People in Toronto are often too reserved to talk to each other out of the blue, prefer to express displeasure at another's behaviour with a glare, and consider efficiency when moving around the city to be paramount.
Those are just a few of the insights gathered in a new guide from Toronto's Spacing magazine that teases out the complex, often rigid protocol of public life in Toronto.
Written by Spacing editor Dylan Reid, the Toronto Public Etiquette Guide is peppered with submissions from Torontonians imploring each other to ride the escalator properly and place mittens found in the snow safely on fence posts.
Taken together, it paints a humbling picture of the Toronto psyche, which Reid puts bluntly in the book's first chapter.
"Toronto is not a laid-back city, and it shows," he writes.
"The prime directive for anyone in Toronto could be 'don't get in other people's way,'" he goes on.
Why we love efficiency
Not getting in each other's way was the theme of many of the etiquette submissions Reid received.
"Cyclists, form an orderly queue at traffic lights," wrote one person in a submission. "No sneaking up to the pole position, even if there's plenty of room."
It also extends to getting around on foot.
"Don't walk four-wide on the sidewalks," wrote another. "Toronto sidewalks are typically quite narrow."
Efficiency even crops up in Torontonian social interactions.
"In my neighbourhood it is the convention for pedestrians to wish each other 'good morning' on weekends. You could meet the same person on the weekday morning and not say anything," read one submission.
Though she confessed to being confused at first, the author of the submission now admits to liking the clear-cut system.
Politeness over friendliness
It's politeness, not friendliness, that Torontonians crave while in public, writes Reid.
Politeness, he said, creates a "certain sense of formality and distance, of not getting too close, that Torontonians appreciate."
That's why we like to hold open doors for each other, said one submission: it's a way of being nice to each other without talking.
"The essential verbal lubricants of life in Toronto are 'sorry' and 'excuse me,'" Reid writes, explaining that each can contain a myriad of meanings.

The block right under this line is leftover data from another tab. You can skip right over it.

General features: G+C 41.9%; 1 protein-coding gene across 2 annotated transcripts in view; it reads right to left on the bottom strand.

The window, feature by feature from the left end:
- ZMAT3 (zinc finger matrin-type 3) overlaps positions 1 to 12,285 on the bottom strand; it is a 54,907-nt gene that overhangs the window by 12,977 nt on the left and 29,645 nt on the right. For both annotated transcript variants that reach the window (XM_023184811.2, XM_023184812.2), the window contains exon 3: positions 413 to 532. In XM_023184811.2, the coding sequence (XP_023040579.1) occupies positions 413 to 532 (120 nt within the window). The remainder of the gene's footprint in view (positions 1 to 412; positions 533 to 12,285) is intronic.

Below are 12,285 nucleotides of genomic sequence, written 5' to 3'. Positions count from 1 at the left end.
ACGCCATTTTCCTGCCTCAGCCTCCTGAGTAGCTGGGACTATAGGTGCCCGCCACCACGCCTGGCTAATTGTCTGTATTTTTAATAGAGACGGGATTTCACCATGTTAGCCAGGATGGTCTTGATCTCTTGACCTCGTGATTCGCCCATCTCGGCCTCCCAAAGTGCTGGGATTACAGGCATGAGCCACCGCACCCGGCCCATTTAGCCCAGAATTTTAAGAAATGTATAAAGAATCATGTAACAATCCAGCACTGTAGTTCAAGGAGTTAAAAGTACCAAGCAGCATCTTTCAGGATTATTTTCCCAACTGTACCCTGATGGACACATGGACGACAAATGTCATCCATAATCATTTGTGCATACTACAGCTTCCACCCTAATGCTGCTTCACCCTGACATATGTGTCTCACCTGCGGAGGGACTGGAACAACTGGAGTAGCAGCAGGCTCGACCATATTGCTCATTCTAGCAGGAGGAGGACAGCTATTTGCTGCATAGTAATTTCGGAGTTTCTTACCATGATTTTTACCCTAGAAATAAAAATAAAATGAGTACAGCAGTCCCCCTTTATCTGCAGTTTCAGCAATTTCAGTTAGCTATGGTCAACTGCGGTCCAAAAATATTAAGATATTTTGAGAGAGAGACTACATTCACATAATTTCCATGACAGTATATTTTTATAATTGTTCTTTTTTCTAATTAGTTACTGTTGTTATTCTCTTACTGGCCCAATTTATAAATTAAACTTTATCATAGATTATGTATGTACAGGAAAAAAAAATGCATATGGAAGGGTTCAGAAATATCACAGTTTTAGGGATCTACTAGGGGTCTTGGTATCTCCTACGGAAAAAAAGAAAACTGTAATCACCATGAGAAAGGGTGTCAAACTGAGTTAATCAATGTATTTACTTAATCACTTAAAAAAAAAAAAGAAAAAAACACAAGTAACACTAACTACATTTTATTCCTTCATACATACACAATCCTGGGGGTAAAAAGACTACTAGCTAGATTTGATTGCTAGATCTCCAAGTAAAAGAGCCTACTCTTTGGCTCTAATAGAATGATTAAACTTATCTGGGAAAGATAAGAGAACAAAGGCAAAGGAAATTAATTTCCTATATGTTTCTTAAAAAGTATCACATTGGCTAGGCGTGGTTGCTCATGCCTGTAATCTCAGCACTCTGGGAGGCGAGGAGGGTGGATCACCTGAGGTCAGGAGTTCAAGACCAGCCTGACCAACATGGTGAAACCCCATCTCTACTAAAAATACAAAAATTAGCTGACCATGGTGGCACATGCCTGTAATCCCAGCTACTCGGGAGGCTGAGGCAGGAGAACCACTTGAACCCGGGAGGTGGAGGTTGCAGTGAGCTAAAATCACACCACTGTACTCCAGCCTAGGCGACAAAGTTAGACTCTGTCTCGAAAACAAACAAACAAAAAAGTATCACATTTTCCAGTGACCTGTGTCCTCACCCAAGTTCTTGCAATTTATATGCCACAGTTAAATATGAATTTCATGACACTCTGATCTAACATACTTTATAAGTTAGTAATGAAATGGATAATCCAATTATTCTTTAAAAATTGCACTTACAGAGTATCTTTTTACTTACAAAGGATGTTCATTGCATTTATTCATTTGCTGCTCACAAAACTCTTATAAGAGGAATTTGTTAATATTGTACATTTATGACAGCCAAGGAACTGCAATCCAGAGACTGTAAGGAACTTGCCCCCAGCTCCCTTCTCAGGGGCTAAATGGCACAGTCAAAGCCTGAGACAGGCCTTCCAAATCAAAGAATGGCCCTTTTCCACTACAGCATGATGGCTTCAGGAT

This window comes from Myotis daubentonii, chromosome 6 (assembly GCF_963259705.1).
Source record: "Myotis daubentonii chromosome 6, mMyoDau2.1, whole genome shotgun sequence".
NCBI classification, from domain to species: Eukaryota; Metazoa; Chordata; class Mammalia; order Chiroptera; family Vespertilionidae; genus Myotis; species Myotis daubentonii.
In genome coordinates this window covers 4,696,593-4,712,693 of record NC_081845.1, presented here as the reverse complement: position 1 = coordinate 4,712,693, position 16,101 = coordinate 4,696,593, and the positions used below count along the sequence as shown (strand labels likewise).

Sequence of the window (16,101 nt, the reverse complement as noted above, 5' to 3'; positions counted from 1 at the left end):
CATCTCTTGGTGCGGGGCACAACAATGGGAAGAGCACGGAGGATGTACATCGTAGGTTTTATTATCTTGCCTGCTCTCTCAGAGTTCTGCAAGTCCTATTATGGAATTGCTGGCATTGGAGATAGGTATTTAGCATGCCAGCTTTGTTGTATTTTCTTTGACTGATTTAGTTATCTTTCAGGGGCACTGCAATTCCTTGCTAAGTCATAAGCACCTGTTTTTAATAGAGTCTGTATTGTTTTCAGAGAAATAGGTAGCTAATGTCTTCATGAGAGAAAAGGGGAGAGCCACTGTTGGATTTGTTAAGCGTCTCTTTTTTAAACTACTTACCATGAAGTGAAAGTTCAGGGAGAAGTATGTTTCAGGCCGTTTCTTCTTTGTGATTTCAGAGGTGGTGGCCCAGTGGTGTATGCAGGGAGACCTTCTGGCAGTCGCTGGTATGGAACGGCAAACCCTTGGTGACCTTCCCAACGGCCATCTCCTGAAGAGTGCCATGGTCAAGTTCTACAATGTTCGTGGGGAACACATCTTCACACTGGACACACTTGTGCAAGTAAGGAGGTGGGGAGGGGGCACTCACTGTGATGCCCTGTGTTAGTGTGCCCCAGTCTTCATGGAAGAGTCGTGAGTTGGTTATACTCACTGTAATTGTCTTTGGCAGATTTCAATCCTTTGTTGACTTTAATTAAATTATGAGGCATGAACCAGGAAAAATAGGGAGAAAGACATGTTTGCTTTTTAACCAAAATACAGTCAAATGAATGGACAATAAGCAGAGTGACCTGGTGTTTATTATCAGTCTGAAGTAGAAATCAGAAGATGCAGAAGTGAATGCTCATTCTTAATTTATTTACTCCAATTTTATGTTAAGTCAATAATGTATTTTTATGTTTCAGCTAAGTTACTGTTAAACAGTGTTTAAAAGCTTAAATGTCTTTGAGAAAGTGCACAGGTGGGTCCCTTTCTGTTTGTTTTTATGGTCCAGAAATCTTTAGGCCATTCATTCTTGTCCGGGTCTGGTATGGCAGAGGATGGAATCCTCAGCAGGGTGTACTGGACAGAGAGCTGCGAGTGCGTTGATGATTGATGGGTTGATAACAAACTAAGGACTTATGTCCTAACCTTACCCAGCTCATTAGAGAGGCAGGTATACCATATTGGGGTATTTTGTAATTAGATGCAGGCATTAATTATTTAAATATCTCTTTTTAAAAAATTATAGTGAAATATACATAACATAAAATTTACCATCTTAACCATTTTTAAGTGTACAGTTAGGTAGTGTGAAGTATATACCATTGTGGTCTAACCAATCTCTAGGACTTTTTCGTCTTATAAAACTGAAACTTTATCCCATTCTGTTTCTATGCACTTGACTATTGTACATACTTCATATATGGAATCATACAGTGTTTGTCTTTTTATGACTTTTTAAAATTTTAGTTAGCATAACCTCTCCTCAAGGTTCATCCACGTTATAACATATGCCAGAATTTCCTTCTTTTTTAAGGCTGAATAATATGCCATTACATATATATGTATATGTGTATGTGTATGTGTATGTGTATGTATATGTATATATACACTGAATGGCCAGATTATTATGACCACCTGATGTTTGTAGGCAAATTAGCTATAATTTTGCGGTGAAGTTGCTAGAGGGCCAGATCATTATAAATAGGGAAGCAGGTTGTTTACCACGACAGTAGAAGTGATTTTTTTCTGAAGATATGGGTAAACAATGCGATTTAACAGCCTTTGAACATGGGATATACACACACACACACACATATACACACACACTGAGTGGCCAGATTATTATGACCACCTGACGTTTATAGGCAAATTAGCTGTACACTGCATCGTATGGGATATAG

Add in "thank you," and you're just about ready to mingle in the city.
"Torontonians like to say 'thank you' or 'thanks' for any kind of minor assistance or transaction," reads the book. "It's a way of communicating without having to get personal."
The silver lining
In an interview on CBC Radio's Metro Morning, Reid suggested that the Torontonian's love of clear social rules is increasingly understandable, given how our city is changing.
"Toronto is getting more and more crowded … but our public spaces aren't expanding to meet that," he said.
Reid said while all these unspoken rules allow the city to run smoothly, it doesn't mean Toronto is the town that fun forgot.
Though reserve reigns in general, "Torontonians will take advantage of any kind of slight connection to engage briefly," writes Reid, with people jumping at the chance to interact with the people around them when the situation permits.
The guide also contains plenty of tidbits for Toronto to be proud of: in general, Reid writes, life hums along free of conflict or confrontation, allowing "people from a wide variety of backgrounds to live comfortably together.
"At its best, politeness and efficiency lay the groundwork so that Toronto's diversity, bustle, and growth can combine together in a positive reaction, one that releases energy, creativity, and enthusiasm," he writes, adding that he hopes his book can release a bit more of that positive Toronto energy.